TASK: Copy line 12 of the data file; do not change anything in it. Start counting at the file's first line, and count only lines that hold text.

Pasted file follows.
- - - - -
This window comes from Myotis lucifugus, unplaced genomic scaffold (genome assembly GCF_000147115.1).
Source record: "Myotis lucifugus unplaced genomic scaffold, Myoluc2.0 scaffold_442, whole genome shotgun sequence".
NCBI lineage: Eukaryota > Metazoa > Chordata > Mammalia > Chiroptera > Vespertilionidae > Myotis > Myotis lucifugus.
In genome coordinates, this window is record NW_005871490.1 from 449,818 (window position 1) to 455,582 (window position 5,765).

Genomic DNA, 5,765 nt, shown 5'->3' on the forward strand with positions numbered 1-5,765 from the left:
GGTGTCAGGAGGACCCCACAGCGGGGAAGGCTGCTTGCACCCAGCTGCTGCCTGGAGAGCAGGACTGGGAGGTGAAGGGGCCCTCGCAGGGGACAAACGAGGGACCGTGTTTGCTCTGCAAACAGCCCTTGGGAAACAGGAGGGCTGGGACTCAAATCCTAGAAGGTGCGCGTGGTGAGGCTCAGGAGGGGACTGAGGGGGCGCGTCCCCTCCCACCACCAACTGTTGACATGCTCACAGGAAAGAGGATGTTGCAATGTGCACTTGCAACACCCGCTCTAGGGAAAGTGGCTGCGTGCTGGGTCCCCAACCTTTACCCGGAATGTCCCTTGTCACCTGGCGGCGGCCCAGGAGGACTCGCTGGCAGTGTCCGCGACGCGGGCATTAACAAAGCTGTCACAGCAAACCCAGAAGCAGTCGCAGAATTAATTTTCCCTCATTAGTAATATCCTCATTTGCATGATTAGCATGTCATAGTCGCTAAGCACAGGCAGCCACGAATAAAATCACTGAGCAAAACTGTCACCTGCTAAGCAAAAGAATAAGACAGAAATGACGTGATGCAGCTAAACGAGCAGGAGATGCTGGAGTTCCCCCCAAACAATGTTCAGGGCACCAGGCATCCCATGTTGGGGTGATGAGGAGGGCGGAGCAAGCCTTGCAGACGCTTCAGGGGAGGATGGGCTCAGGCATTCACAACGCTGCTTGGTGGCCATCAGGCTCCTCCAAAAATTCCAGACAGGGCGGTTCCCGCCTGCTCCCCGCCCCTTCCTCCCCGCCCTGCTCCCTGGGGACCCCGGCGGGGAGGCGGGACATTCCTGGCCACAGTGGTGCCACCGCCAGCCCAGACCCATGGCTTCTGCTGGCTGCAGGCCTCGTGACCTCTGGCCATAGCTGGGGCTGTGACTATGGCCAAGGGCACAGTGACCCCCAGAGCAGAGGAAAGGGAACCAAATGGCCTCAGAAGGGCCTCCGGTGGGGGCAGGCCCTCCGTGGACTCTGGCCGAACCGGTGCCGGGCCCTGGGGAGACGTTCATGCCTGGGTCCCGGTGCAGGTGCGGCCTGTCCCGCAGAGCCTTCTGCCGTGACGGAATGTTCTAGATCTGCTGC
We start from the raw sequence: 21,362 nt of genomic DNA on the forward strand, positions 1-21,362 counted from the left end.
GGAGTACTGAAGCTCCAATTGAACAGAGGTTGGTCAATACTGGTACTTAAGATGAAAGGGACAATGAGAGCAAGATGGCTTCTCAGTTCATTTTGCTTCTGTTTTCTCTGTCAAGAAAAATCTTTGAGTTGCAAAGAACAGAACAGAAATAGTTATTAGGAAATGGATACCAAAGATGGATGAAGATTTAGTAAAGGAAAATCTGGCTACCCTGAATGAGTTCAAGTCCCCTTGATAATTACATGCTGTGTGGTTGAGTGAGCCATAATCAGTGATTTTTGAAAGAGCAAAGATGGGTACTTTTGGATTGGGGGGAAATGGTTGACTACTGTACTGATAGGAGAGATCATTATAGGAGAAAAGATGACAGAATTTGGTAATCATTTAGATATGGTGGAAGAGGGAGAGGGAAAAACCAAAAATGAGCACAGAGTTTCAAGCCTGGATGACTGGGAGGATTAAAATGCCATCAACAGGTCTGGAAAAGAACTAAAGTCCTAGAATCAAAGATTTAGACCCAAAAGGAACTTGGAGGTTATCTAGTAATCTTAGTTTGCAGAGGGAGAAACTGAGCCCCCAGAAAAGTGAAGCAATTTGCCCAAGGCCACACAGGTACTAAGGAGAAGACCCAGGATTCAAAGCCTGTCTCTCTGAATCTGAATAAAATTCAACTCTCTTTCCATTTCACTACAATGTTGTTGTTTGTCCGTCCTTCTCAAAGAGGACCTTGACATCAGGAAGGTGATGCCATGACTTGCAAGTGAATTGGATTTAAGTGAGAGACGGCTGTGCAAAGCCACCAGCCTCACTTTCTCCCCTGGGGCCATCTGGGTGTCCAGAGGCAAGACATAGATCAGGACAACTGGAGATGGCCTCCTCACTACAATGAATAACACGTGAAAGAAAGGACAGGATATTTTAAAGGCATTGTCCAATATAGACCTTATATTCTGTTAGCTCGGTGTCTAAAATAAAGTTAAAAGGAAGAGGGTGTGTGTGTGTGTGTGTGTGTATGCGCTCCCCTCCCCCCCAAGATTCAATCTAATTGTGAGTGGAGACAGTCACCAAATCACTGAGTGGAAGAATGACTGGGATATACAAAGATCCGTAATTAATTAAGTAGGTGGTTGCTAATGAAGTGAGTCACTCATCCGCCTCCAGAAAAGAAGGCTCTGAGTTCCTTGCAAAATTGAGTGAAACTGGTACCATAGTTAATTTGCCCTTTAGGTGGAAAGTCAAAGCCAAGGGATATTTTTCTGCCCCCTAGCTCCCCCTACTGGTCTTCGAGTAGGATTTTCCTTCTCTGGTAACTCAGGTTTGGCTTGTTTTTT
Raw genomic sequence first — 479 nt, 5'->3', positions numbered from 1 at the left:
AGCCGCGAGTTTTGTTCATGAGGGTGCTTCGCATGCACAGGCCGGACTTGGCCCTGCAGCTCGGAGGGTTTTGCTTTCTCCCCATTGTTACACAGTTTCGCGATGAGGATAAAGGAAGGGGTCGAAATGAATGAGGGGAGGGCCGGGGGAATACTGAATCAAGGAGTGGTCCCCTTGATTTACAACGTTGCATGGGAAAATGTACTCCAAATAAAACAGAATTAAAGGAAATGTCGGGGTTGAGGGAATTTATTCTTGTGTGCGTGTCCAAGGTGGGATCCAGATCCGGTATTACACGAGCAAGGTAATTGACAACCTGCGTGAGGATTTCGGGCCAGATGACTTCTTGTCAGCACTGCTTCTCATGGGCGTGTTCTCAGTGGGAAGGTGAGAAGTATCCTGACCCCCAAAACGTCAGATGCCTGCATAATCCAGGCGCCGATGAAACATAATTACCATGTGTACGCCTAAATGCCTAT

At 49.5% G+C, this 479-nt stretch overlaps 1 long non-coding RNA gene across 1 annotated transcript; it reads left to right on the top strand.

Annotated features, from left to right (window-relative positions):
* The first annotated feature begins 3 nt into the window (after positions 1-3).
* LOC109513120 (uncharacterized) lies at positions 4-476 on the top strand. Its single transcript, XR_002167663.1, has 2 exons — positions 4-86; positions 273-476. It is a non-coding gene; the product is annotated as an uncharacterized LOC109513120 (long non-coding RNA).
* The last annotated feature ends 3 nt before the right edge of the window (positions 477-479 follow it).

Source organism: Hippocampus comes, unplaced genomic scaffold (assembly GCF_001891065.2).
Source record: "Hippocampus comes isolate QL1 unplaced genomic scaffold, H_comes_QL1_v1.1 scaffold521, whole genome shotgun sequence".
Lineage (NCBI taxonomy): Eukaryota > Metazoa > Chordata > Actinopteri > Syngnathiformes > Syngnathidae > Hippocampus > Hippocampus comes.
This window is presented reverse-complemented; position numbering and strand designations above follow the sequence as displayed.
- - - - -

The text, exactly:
Annotated features, from left to right (window-relative positions):